Upper respiratory tract infections are infections of the nose, throat, sinuses and windpipe. Viruses and bacteria are the main causes of upper respiratory tract infections. Most common infections include common cold, sinusitis, bronchitis and laryngitis. One of the conditions, an inflammation of the flap at the base of the tongue that prevents food entering the windpipe (epiglottitis), is potentially a life-threatening condition and requires emergency care.
Most upper respiratory tract infections are short term and can be managed by treating the resulting symptoms. However, they can also be prevented by keeping to personal hygiene practices.
Common symptoms of an upper respiratory tract infection include:
- A runny nose.
- Sneezing and coughing.
- Mild fever (common in children).
- Sore and itchy throat.
- Headache and body pains.
Some specific and less common symptoms include:
- Sinusitis: a stuffy or running nose, lower sense of smell, fever and headache from pressure in the sinuses (air-filled pockets in your face).
- Bronchitis: a stuffy or running nose, sore throat, sneezing, wheezing and tiredness.
- Epiglottitis: high body temperature, difficulty swallowing, a hoarse voice and drooling.
- Laryngitis: loss of voice, dry cough, throat irritations and dry throat.
URTIs are caused by viruses or bacteria. When someone has an upper respiratory tract infection (URTI), sneezing or coughing releases droplets that contain viruses or bacteria. If an uninfected person breathes these droplets in, they can also become infected.
Upper respiratory tract infections are mostly caused by viruses. The infection is easily passed from person-to-person through droplets of saliva and:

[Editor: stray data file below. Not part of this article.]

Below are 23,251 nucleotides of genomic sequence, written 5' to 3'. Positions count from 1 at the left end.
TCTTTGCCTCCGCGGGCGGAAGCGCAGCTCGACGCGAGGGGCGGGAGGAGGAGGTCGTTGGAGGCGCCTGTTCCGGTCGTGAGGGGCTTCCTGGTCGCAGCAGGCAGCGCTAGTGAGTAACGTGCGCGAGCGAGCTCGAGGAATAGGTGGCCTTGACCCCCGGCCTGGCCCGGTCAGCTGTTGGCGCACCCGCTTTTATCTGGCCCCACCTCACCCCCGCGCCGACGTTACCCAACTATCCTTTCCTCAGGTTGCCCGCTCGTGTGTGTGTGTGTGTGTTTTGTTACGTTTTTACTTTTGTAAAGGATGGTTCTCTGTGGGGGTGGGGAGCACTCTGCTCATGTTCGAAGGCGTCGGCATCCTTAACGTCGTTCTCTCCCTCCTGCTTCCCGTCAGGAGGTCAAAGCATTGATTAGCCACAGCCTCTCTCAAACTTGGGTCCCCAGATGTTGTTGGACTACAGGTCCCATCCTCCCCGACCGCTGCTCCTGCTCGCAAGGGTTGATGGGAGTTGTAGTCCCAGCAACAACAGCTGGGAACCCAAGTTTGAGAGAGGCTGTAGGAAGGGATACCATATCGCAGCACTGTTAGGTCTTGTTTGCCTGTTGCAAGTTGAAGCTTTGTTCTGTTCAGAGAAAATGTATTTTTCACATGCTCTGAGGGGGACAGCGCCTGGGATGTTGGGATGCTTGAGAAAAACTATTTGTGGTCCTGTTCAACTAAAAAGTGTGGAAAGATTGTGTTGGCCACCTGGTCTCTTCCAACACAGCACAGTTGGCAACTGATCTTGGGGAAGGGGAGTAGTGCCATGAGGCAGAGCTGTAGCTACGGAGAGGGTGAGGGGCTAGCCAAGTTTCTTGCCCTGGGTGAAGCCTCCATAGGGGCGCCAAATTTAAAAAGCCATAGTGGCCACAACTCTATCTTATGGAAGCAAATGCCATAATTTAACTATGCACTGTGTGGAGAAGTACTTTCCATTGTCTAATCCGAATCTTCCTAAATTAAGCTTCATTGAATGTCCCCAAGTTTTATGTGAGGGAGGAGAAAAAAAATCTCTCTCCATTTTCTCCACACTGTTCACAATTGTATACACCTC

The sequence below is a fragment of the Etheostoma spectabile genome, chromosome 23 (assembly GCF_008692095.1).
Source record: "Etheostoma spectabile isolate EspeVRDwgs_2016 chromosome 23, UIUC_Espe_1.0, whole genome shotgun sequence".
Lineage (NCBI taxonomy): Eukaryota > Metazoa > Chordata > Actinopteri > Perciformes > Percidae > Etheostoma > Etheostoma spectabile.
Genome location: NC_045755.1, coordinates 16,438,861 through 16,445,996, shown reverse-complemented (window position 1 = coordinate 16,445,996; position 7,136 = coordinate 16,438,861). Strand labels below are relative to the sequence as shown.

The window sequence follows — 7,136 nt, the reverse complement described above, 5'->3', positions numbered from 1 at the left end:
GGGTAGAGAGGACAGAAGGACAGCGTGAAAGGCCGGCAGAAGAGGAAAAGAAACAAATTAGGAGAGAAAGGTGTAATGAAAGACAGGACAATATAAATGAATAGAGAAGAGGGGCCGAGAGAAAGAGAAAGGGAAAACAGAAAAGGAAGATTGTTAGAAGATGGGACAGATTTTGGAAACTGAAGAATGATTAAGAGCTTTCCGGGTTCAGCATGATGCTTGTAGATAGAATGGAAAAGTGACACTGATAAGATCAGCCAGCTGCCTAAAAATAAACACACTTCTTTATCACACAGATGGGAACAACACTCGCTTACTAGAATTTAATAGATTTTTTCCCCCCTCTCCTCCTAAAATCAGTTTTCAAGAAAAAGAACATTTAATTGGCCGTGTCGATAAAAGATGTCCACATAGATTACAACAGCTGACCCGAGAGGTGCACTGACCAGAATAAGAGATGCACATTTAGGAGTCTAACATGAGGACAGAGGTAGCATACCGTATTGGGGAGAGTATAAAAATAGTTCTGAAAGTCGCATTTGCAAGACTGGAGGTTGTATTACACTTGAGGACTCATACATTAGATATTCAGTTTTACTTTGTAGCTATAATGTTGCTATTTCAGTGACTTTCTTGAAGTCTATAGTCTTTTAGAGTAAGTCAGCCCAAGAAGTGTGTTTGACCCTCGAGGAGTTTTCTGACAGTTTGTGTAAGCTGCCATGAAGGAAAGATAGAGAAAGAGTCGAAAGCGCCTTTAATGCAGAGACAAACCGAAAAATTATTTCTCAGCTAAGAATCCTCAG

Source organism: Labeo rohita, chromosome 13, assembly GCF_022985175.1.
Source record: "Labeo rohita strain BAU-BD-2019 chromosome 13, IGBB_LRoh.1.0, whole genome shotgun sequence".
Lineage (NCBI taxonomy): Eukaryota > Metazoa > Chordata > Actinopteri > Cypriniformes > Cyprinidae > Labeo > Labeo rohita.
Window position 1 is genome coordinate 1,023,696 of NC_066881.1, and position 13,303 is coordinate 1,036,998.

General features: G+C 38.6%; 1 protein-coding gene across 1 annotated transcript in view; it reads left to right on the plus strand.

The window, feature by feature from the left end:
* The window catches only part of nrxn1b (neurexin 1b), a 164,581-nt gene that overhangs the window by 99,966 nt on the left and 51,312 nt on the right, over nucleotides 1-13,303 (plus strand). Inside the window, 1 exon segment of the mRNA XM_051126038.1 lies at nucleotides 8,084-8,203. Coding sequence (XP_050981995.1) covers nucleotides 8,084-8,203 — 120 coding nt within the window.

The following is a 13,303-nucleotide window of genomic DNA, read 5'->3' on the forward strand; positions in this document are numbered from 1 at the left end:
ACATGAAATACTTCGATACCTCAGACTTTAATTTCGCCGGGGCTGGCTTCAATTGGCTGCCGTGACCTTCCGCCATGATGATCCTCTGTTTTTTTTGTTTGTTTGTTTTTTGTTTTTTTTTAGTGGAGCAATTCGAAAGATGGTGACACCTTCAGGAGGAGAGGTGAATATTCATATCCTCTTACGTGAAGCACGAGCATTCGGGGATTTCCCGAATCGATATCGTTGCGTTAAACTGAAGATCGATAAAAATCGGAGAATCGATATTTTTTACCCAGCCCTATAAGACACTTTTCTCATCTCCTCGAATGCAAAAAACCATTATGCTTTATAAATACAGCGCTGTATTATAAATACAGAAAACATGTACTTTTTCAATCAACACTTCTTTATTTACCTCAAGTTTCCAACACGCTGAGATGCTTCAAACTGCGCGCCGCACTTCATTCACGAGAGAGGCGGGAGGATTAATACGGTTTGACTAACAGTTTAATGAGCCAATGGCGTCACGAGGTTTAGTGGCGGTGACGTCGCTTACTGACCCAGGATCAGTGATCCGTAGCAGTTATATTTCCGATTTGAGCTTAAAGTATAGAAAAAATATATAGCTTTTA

- When you have close contact with someone who has a upper respiratory tract infection and did not cover their nose or mouth while sneezing or coughing.
- When you stay in crowded places like buses, aeroplanes and markets.
- When touching your eyes and nose without washing your hands regularly. This is an important way infection is passed along since we touch our faces many times a day.
- When you are ill and your immunity is low. This allows the virus to overpower your immune system and cause an infection.
- When children are in close contact with playmates, like in school. Children also commonly touch their eyes and nose without washing their hands regularly.
You should visit a healthcare provider:
- If your symptoms worsen or fever persists for more than three days.
- If you find breathing to be difficult.
- If you suspect your infection is epiglottitis.
- If the infection recurs often.
You may not be able to prevent all causes of URTI, but you can reduce your risk of an infection. Practice personal hygiene, including handwashing with soap, wear a face-covering in a crowd or when you have a cold, cough into your elbow, eat a healthy diet and keep physically active.
- Cover your mouth with a bent elbow or tissue paper when sneezing or coughing. Throw away the used tissue paper.
- Wash your hands frequently and avoid crowded places.
- You should increase your water intake and eat more fruits (e.g. oranges and watermelons) and vegetables (e.g. carrots, spinach/ efo tete, and fluted pumpkin leaves/ ugwu) to boost your immunity.
- Ginger and honey tea have been proven to help relieve symptoms.
- Rest as much as you can and avoid a smoky and dusty environment.
- You can also do steam inhalation by covering your head with a towel while inhaling steam from a bowl of hot water. The steam should help you loosen mucous and relieve your symptoms.
- You can take pain relief such as paracetamol or ibuprofen for your headache and body aches.
- You can also use a nasal spray or drops to decongest the nose.
- Your healthcare provider may prescribe antibiotics if bacteria cause your infection. Do not take antibiotics for upper respiratory tract infections unless prescribed to you.
Although upper respiratory tract infections are usually easily manageable and clear up with home remedies and rest, you should not hesitate to see a healthcare provider when your symptoms or that of your child get worse and when the infection affects breathing.